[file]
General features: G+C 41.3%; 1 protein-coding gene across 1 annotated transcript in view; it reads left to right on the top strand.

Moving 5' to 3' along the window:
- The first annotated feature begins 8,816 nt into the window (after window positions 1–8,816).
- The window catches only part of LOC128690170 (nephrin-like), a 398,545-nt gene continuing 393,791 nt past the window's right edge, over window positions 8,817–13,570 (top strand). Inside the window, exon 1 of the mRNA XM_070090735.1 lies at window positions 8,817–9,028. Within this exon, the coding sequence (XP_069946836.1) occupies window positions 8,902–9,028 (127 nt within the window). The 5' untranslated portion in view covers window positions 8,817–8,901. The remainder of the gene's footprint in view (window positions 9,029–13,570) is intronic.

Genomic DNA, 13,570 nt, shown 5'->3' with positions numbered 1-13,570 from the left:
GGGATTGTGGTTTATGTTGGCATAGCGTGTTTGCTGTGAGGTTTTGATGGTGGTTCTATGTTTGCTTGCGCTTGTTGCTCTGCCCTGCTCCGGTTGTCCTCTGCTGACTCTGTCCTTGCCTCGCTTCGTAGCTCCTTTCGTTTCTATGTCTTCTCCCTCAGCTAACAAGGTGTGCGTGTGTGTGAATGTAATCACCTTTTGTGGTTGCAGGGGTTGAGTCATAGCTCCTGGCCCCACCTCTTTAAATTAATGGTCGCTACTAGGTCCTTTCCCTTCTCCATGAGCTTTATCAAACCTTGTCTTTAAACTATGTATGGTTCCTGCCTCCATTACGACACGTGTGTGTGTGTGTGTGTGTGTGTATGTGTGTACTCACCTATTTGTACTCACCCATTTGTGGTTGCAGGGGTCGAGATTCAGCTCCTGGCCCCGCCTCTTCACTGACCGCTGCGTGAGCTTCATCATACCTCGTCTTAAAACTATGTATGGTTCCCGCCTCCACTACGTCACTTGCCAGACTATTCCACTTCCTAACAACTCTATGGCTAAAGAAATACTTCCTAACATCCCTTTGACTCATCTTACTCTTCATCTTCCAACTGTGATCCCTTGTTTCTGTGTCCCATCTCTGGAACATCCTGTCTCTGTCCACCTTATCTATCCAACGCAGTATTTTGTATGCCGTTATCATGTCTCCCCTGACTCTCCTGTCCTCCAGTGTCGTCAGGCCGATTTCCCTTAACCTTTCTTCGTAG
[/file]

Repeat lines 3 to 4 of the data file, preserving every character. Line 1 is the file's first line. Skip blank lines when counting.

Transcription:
- The first annotated feature begins 8,816 nt into the window (after window positions 1–8,816).
- The window catches only part of LOC128690170 (nephrin-like), a 398,545-nt gene continuing 393,791 nt past the window's right edge, over window positions 8,817–13,570 (top strand). Inside the window, exon 1 of the mRNA XM_070090735.1 lies at window positions 8,817–9,028. Within this exon, the coding sequence (XP_069946836.1) occupies window positions 8,902–9,028 (127 nt within the window). The 5' untranslated portion in view covers window positions 8,817–8,901. The remainder of the gene's footprint in view (window positions 9,029–13,570) is intronic.